Facing record high network transaction fees, Bitpay has announced that it will add a fee to each Bitpay invoice, beginning next week. While merchants’ fees will not be affected by this change, a purchaser paying a Bitpay invoice will see an “automatically-calculated (based on current network fee estimates) network cost” shown as a part of the total amount to be paid, the company explained.
New Fees on Bitpay Invoices
Starting on March 23, a new fee will be added to each Bitpay invoice to cover the rising transaction costs of the Bitcoin network. Many businesses currently use Bitpay’s invoice service, which is a customizable API-based system capable of creating and sending multiple invoices to customers. It is still free for payees to receive money using the invoice service. However, payers will see the miner fees added to the total amount to be paid.
“Until now Bitpay has covered the network costs for combining and sweeping UTXOs [Unspent Transaction Output Set] from Bitpay invoice payments”, the company revealed.
Recently, Bitpay CEO Stephen Pair spoke about the Bitcoin network’s mining fees rising “exponentially”. He said that the fees that Bitpay covered for customers in February crossed the $50,000 mark, prompting the company to raise the minimum invoice amount from $0.04 to $1. With this latest announcement, Bitpay stated that:
In order for us to continue processing secure, on-chain bitcoin payments without incurring losses as UTXO consolidation costs increase, as of March 23rd we will now be automatically adding this network cost to the total cost of paying a Bitpay invoice.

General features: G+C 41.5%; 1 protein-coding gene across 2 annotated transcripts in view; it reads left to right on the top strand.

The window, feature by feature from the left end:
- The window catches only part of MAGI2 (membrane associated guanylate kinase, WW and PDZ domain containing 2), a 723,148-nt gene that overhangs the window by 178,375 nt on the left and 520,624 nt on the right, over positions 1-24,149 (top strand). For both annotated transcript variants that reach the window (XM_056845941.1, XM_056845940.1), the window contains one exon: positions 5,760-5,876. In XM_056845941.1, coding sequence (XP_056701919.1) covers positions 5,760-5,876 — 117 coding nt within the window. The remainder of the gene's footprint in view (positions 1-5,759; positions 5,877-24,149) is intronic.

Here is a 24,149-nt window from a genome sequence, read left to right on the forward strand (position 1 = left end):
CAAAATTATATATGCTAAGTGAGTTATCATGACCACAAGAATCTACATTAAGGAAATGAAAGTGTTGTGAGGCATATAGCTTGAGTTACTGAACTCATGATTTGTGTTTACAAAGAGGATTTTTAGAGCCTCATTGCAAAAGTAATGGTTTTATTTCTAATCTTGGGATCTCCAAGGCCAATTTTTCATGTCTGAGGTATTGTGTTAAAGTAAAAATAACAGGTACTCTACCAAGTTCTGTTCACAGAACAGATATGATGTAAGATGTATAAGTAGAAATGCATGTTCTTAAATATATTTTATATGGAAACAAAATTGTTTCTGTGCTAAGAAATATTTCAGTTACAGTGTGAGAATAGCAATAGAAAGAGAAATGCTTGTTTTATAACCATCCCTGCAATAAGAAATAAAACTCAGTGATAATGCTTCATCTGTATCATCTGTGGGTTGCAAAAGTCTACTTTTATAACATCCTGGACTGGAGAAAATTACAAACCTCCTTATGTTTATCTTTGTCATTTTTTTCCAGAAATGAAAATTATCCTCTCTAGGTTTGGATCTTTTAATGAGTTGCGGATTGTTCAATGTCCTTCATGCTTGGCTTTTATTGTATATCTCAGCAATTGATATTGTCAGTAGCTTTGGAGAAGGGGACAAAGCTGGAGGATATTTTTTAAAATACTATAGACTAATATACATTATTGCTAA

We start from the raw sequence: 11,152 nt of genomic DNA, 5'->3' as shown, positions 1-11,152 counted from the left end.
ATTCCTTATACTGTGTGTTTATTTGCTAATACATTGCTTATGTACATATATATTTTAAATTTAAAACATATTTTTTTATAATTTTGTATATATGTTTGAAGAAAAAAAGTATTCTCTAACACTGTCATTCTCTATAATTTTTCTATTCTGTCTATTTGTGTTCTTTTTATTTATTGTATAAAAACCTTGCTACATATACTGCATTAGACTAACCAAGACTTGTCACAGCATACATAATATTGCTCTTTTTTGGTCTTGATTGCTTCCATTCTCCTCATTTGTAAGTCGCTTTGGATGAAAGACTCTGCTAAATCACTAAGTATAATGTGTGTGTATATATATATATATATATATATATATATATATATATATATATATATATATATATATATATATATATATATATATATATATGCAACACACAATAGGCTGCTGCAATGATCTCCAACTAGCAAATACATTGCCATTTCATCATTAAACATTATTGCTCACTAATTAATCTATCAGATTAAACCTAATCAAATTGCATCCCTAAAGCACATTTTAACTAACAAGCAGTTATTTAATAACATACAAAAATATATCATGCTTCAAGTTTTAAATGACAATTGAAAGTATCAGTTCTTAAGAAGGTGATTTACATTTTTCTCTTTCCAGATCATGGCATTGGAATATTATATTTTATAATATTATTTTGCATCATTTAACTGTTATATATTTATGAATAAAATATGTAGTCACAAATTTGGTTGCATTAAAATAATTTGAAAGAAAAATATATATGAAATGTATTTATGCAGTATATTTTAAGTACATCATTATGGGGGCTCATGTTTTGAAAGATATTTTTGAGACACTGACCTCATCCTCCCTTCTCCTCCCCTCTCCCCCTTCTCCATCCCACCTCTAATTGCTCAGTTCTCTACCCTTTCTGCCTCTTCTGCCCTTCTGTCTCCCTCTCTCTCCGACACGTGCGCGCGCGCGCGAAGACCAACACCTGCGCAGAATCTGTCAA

UTXO-Based Network Miner Fees
“The miner fees paid to combine and sweep UTXO’s from Bitpay’s receiving addresses are a major part of Bitpay’s increased network costs”, the company described. Instead of simply passing along the payments’ network miner fee, Bitpay has decided to charge fees based on the number of UTXOs which a payment is sent from.
Each UTXO points to a single Bitcoin address that a wallet could choose to send bitcoins from. It is also the part of a Bitcoin transaction that tells the network how much unspent money is at each sending address.
Wallets commonly have dozens of addresses that make up part of each payment sent. A typical spend from most wallets can stack many addresses together to total up the amount being sent. A payment might only have one UTXO or it could have hundreds of these addresses. Bitpay’s invoices will be charging for each one individually. These fees are added to the invoice on top of the payer’s own miner fee which originates in the payer’s wallet, giving Bitpay no control over them. The company admitted:
We realize that for many users, this network cost may make smaller payments uneconomical.
How to Minimize Fees
For users who are concerned about additional network costs on their Bitpay payments, the company said that they “strongly recommend making Bitcoin purchases in larger increments to offset the cost across a larger payment value”. In addition, Bitpay also suggested that, to avoid double-paying the network fees, “be sure to pay the exact BTC amount requested on the Bitpay invoice”. In addition, the company noted that: “A good way to ensure that you do not overpay or underpay a Bitpay invoice is to scan the QR code or pay with a payment-protocol compatible wallet like the Bitpay wallet app”.
Bitpay concluded that “This network cost will not have a significant effect on the majority of payments made through Bitpay”. While purchasers will see the added fee, “our merchants’ fees and pricing will not be affected by this change”, the company reiterated.
What do you think of Bitpay’s move to add miner fees to their invoices? Let us know in the comments section below.
Images courtesy of Shutterstock and Bitpay
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